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Ten Georgia Driving Laws You Probably Haven’t Heard Of


Like any other state in the United States, Georgia has several obscure traffic laws that you may not be aware of. If you live in Georgia or are planning on travelling there by car, knowing the state’s unique driving laws may come in handy. We’ve put together a list of Georgia’s ten strangest driving laws and regulations.

1. The “Slowpoke Law”

In 2014, Georgia passed the so-called “Slowpoke Law.” Under this rule, if you’re driving in the left lane of traffic and a car is coming up quickly behind you, you are legally obligated to move to the middle or right lane. Even if you’re going the speed limit and the car behind you is speeding, you are still required to allow them to pass your vehicle. Failure to do so can potentially cost you three points on your license, up to $1,000 in fines, and an increase in your insurance premiums.

2. Georgia’s “Move Over Law”

When an emergency vehicle with flashing lights is parked on the shoulder of a highway, drivers are required to move over one lane of traffic when possible. If traffic or unsafe road conditions prevent a driver from moving over a lane, the law requires drivers to drive below the posted speed limit and be ready to stop their vehicle. Failure to do so may lead to a $500 fine.

3. It’s Illegal to Drive with Headphones in Both Ears

Georgia’s hands-free driving law prohibits drivers from using their cell phones while driving. It also states that a driver may not have both headphones or earbuds in at a time. This rule is meant to eliminate distractions, so that drivers are able to simultaneously focus on the road and the sound coming through their headphones. Failure to follow this rule may lead to fines and points on the driver’s license.

4. Bikes are Considered Vehicles

In the state of Georgia, a bicycle is seen as a “vehicle.” This means that cyclists are legally required to follow the same rules of the road as motorists; for example, they are required to stop at red lights or stop signs. This classification also affords bicyclists the same rights and legal protections as the driver of a car.

5. Drivers Under 18 May Use Hands-Free Technology

2010 statutes made distinctions between drivers younger and older than the age of eighteen. Under the 2010 statutes, drivers under the age of eighteen could not use cellphones for any purpose, even to accept a phone call using hands-free technology. Under the most recent distracted driving laws passed in 2018, licensed drivers of all ages may take advantage of safe, approved hands-free technologies. Proponents of the 2018 distracted driving statutes argued that the law makes it easier to spot distracted drivers, since anyone with a phone in their hands is now in violation of the laws regardless of age.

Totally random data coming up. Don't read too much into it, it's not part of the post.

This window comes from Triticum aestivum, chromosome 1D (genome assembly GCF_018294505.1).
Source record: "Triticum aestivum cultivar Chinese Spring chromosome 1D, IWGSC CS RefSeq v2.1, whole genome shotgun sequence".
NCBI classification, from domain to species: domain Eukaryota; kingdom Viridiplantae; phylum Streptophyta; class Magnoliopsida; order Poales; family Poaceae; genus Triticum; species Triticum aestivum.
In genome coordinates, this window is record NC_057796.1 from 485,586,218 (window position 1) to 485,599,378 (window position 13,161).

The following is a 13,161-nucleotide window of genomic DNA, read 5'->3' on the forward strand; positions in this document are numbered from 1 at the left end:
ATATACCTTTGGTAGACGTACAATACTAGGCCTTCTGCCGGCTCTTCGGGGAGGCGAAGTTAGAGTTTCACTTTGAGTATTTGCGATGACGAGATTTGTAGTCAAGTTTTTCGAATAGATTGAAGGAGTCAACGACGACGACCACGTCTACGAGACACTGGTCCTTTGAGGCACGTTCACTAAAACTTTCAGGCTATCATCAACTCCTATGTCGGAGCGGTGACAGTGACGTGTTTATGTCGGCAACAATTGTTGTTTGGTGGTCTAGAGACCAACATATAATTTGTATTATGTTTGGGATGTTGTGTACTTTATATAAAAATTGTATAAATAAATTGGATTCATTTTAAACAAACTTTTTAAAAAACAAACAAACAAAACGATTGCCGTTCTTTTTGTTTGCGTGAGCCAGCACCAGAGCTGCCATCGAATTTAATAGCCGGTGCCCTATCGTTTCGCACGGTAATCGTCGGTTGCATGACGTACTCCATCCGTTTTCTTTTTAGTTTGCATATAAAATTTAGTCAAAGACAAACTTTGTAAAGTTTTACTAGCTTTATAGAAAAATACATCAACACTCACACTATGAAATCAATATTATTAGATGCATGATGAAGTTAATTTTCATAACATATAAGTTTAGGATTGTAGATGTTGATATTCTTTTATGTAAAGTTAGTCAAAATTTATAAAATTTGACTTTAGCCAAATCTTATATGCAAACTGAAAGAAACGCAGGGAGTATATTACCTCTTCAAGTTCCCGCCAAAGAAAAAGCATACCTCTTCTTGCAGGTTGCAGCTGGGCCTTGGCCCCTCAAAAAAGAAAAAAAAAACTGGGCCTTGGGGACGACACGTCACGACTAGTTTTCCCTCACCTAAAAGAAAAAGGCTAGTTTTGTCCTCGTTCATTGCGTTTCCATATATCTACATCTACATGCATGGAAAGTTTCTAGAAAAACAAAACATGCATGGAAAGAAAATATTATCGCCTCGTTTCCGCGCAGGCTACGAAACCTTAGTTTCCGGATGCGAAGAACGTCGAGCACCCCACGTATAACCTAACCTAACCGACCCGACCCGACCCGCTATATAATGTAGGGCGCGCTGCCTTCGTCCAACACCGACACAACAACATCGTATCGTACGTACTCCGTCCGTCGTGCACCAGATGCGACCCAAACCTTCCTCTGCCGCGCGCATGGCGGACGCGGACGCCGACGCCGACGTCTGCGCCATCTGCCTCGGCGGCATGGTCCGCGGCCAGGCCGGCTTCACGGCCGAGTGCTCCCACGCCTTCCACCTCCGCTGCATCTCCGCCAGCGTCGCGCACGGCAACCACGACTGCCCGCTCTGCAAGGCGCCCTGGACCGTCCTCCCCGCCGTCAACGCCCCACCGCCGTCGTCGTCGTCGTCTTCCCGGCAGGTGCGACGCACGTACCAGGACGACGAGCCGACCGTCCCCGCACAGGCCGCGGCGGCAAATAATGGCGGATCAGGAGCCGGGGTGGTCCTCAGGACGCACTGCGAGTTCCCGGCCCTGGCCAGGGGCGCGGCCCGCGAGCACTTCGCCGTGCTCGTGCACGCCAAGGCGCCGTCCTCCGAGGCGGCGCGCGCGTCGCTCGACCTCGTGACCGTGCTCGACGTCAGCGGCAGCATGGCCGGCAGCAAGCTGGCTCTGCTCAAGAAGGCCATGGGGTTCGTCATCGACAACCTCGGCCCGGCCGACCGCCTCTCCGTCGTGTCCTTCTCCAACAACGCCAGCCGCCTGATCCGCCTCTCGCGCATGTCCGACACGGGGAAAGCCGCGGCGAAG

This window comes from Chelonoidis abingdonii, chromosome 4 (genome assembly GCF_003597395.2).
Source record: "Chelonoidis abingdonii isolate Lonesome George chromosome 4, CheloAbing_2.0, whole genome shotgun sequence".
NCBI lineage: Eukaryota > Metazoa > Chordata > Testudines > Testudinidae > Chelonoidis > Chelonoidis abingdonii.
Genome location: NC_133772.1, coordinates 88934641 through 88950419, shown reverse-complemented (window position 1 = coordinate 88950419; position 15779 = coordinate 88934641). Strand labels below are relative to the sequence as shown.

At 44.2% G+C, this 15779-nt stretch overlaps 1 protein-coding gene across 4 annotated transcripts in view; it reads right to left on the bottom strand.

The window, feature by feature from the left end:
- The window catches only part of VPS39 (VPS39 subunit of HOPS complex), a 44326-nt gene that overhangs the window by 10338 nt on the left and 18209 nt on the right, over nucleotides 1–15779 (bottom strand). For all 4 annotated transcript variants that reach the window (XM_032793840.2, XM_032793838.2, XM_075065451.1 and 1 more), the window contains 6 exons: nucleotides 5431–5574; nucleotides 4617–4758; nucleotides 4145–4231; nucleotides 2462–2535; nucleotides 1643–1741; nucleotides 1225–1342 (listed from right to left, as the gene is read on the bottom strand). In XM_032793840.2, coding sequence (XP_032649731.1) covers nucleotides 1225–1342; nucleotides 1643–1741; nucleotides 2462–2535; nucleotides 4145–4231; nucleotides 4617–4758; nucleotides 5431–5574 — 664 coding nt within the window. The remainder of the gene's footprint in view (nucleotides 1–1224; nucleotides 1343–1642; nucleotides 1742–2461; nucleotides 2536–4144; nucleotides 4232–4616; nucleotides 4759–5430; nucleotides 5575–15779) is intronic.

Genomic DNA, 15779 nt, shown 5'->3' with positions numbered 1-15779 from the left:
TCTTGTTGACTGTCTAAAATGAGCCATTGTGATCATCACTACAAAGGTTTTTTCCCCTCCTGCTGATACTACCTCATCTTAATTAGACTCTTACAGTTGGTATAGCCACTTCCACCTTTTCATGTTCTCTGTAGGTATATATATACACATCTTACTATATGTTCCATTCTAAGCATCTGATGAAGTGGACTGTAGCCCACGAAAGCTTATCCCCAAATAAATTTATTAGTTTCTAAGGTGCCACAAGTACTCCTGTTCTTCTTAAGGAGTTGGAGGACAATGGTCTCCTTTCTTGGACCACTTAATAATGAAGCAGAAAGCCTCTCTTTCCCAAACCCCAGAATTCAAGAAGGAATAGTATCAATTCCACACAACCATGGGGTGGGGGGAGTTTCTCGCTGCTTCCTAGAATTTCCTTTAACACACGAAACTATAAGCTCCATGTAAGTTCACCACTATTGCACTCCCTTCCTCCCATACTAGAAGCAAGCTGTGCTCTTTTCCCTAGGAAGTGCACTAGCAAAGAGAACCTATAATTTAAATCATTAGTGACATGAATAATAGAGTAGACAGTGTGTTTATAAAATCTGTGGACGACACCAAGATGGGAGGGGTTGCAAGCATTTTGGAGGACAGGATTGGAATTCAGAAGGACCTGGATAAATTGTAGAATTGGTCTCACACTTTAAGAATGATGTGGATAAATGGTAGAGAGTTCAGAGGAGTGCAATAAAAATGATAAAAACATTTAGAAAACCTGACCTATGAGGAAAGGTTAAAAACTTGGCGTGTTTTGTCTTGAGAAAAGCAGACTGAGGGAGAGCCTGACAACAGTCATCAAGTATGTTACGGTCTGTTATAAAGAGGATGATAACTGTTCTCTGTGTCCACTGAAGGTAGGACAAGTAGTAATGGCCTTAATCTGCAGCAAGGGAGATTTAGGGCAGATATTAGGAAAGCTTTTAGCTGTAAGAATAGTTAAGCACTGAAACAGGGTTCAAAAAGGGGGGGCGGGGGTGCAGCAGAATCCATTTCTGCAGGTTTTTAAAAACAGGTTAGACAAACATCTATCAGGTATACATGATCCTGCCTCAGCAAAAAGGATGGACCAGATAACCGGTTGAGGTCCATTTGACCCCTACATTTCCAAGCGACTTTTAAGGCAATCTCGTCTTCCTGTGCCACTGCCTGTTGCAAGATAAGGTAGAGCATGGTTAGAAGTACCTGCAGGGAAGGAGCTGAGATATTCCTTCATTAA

6. It’s Illegal to Have Your Phone Touching Any Part of Your Body While Driving

Like most states, Georgia forbids drivers from having a phone in their hand while driving. However, House Bill 673 goes a step further and states that the driver may not “use any part of their body to support their phone.” Even if the car is stopped at an intersection, the driver may not use their phone.

7. You May Legally Drive Without Shoes

Contrary to popular belief, it is perfectly legal to drive without wearing shoes in Georgia. In fact, no states currently have legislation forbidding drivers from operating a car without shoes. Some states do discourage barefoot driving, warn that it could be more unsafe than driving with appropriate footwear, or state that drivers could be charged with reckless driving if driving barefoot causes a crash. For safety, driving with comfortable shoes is ideal.

8. No Spitting Out of a Car or Bus in Marietta, Georgia

In the city of Marietta, it is illegal to spit from a car or bus. Strangely, this law does not apply to drivers or passengers in a truck. Regardless, it’s in your best interests to avoid spitting from any vehicle in this specific city, as doing so may get you in trouble with the local authorities.

9. Georgia State Assembly Members May Not Receive Speeding Tickets

While the Georgia State Assembly is in session, members of the Assembly may not receive speeding tickets. Of course, this should not be seen as encouragement to break traffic laws, drive recklessly, or endanger the well-being of other motorists.

10. You May Not Honk Your Car Horn at a Fair

There is very little background information regarding why this law was passed, but it is illegal to honk your vehicle’s horn during a fair in the state of Georgia. We recommend exercising due caution if you find yourself at a fairground, so that you can avoid performers, pedestrians, and animals.

Drive Carefully in Georgia

We hope that this list of laws has helped you prepare for your next drive through the state of Georgia. Remember to steer clear of the local fairs and keep your cellphone out of reach!


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